Taylor Swift’s new album is a cup of hot chocolate joy for our shivering, tattered souls.
In the midst of a global pandemic, folklore is the unexpected surprise we never knew we needed. Through sixteen gorgeous tracks (plus one bonus), the album takes us on a journey away from our troubles, and into an emotive world anyone can relate to. folklore reminds us of what Taylor Swift does best… telling us the most beautiful stories through brilliant songwriting.
The second the album begins, a wonderful, calming vibe is set. folklore starts with a light beat and piano tapping along. From the first lines, Taylor shows that folklore will be a refreshingly honest album, a style from her that we have grown accustomed to. “I’m doing good, I’m on some new shit. Been saying yes instead of no. I thought I saw you at the bus stop, I didn’t though.”
The album’s second track, “Cardigan” is equally as beautiful and honest. I can’t help but picture the song being written in a reclusive cabin, but like Bon Iver’s For Emma, Forever Ago. Its venturing music video was released on the same day, and fits the song perfectly (I made sure to include a link below..!) The song’s chorus is one any person who has been in love can relate to, “..and when I like I was an old cardigan under someone’s bed, you put me on and said I was your favorite”.
Third comes “the last great american dynasty”. The piano accompanies us along still, as the beat gets a little hipper, a little quicker. The narrative follows Rebekah and Bill, highlighting their journey and bold traits in a way only Taylor Swift can do… toward a certain Rhode Island house on the ocean.
Next comes the gorgeous, “exile” with Bon Iver. The piano is with us once more as Bon Iver’s unmatched harmonies trace their way along the lyrics. Swift joins in on the second verse, adding her own prose and chorus with tremendous harmonies. The song builds as Bon Iver and Swift join together in an emotional duet that feels just as open as “I Don’t Wanna Live Forever”. I can’t help but feel endlessly happy for this collaboration, and the opportunity to introduce such a beautiful song into my musical library.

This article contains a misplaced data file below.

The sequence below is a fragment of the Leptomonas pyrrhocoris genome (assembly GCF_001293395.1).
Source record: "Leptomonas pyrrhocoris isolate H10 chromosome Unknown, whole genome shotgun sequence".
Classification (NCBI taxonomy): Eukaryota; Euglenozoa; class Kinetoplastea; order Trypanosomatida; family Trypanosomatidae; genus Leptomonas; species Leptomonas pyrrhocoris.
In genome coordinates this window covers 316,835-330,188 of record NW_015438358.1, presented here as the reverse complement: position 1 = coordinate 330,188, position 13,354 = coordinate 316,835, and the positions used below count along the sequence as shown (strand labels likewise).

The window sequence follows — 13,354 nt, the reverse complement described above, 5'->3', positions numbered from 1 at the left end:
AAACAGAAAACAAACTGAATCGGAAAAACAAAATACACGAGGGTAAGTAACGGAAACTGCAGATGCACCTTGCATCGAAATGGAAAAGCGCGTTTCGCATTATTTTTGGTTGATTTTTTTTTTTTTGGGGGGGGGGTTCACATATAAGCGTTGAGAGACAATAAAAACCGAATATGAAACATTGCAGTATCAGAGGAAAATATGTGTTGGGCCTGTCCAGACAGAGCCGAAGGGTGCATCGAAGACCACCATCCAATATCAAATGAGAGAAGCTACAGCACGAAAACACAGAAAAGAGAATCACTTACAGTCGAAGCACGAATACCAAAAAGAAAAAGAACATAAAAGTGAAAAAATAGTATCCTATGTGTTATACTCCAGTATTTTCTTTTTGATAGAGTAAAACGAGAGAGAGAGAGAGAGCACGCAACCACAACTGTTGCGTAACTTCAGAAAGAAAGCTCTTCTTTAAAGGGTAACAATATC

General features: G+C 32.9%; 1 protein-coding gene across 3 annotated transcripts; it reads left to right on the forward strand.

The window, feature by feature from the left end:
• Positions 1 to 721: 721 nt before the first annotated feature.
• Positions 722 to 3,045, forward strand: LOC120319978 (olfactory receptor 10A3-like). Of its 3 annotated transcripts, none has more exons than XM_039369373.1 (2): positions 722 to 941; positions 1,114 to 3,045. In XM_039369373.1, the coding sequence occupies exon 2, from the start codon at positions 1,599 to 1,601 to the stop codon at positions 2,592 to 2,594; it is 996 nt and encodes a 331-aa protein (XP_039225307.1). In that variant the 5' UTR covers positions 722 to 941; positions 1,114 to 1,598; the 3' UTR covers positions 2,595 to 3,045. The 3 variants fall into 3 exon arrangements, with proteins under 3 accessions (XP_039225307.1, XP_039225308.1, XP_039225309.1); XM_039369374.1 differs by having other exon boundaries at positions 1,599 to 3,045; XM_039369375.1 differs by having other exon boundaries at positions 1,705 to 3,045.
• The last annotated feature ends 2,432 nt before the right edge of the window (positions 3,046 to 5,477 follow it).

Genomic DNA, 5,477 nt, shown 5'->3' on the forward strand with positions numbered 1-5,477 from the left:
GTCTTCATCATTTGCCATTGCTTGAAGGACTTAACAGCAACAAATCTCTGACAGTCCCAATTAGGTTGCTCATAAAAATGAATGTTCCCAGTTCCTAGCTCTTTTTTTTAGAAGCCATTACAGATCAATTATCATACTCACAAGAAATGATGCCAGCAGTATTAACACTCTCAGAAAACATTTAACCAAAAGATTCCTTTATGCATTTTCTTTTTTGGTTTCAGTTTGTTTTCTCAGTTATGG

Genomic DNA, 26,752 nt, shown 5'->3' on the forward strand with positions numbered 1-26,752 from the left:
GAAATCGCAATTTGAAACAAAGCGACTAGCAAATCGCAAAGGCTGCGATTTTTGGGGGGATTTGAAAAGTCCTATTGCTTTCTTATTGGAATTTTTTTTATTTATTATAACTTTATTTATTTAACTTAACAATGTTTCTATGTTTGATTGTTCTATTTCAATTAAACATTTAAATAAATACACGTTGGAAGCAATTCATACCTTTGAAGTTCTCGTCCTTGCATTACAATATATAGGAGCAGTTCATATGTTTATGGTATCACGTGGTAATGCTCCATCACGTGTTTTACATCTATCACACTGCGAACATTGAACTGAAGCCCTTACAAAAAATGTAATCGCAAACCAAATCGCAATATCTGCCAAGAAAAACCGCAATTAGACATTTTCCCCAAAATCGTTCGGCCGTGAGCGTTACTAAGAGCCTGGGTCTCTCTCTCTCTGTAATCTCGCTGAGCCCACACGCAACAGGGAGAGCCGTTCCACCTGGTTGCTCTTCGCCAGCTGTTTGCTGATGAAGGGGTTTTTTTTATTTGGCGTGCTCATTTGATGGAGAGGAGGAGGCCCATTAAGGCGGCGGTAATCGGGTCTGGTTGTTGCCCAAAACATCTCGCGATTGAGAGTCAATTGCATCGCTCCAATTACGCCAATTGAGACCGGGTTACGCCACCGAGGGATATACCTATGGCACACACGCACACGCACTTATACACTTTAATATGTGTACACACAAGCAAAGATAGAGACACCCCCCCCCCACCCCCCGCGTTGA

Throughout the album, I can undoubtedly recognize Jack Antonoff’s production and unmistakable lyrical cadence. His hand has been such a welcome friend on so many of Swift’s track treasures. The masterful folklore has a vulnerable feel that throws me back to Swift’s older albums, yet possesses the growth and wisdom of one like Lover.
“seven” brings a nostalgic summer feeling as Swift’s light vocals take us from a tree swing over a creek, to sipping sweet tea. Lyrics like, “…and I think you should come live with me, and we can be pirates. Then you won’t have to cry, or hide in the closet” allow us to feel another’s connection in the most profound of ways. It’s easy and wonderful to pick out the lyrical inspiration for the title of each deluxe edition available to order. Finding the edition’s titles feels like a glorious scavenger hunt.
“this is me trying” offers such incredible insight into the depth of work a relationship requires, personal growth, and the feeling of looking back. “I was so ahead of the curve, the curve became a sphere. Fell behind all my classmates, and I ended up here.”